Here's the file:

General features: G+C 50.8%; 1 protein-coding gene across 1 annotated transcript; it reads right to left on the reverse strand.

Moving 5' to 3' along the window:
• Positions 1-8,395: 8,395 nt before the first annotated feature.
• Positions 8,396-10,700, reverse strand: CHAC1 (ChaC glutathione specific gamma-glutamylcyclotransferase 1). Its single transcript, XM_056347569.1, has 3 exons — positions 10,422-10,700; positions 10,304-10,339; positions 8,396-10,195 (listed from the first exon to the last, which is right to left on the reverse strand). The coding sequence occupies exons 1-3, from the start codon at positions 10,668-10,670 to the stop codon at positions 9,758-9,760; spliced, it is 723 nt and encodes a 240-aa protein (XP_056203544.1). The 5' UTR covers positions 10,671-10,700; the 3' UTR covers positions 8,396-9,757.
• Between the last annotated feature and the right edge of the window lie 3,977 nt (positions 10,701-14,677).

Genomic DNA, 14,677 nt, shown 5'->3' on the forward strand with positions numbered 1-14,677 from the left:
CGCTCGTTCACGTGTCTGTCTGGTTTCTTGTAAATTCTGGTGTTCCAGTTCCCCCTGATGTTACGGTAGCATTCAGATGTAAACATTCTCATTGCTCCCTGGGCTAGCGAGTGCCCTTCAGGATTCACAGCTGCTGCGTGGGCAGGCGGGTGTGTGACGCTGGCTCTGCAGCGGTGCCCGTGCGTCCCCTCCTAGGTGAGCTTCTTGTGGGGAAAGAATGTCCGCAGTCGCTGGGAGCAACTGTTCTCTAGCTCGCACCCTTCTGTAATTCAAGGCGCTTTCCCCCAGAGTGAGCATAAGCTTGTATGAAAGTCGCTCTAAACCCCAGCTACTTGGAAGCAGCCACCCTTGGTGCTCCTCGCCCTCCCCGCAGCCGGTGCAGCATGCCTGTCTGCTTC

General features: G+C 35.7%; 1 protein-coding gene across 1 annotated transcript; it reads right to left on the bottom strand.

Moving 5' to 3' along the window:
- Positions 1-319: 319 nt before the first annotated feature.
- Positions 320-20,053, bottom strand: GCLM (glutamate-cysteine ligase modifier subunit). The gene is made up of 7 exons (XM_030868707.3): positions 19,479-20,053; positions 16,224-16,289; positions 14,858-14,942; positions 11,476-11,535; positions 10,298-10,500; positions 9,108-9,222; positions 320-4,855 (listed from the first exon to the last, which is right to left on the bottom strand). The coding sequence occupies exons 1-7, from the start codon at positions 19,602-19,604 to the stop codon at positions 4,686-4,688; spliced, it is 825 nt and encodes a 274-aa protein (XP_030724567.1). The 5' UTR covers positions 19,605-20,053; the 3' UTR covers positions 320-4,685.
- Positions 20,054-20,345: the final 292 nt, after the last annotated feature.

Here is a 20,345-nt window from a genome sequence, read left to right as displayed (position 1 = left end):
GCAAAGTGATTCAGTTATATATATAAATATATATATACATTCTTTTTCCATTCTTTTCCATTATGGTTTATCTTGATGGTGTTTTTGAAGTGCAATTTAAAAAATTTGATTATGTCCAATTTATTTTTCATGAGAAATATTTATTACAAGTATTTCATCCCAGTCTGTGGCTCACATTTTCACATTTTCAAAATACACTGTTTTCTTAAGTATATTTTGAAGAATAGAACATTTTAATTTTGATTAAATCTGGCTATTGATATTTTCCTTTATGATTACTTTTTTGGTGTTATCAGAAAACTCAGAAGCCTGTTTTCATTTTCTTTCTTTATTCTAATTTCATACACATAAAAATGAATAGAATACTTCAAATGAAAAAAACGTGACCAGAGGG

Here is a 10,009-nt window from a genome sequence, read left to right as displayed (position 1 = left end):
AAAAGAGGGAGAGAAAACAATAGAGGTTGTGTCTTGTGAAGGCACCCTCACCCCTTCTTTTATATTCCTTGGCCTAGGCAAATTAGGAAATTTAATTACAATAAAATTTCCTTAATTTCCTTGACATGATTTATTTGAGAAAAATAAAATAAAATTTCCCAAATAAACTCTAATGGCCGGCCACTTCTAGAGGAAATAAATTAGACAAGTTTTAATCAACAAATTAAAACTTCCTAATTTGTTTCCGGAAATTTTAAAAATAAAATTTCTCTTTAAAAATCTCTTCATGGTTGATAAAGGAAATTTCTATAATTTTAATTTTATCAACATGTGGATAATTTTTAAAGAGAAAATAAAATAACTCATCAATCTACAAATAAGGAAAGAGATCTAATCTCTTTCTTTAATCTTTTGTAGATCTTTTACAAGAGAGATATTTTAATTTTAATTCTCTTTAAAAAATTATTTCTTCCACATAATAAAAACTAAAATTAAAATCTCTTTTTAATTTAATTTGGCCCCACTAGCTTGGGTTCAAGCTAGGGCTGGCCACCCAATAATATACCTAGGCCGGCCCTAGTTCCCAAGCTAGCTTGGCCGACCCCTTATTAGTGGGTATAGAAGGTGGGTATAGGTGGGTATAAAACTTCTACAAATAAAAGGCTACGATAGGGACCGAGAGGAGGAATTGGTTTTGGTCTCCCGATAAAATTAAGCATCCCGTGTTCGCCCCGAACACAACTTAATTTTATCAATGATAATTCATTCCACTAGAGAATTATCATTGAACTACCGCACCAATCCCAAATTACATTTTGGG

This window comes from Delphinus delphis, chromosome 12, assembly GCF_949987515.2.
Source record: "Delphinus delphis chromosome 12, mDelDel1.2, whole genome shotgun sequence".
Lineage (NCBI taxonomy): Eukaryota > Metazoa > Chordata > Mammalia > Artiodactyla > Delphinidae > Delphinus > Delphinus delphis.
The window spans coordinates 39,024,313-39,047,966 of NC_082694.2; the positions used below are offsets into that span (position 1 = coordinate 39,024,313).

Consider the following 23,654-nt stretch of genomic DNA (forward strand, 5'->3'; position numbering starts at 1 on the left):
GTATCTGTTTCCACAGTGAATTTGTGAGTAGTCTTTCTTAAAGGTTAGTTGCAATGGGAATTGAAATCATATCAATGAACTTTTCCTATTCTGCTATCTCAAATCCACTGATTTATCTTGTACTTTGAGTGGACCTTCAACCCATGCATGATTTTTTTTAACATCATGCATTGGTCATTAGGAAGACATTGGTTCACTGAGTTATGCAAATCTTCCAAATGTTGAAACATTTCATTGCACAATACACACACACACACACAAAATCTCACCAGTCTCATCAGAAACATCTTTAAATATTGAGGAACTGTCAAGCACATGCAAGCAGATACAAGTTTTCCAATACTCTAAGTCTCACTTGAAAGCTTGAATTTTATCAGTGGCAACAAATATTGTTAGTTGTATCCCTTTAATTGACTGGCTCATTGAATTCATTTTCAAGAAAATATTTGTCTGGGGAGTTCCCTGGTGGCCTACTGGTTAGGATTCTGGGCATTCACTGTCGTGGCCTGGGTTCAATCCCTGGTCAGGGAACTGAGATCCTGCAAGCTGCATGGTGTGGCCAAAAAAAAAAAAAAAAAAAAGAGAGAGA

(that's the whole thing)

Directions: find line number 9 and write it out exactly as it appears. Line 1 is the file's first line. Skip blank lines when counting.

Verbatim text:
Moving 5' to 3' along the window: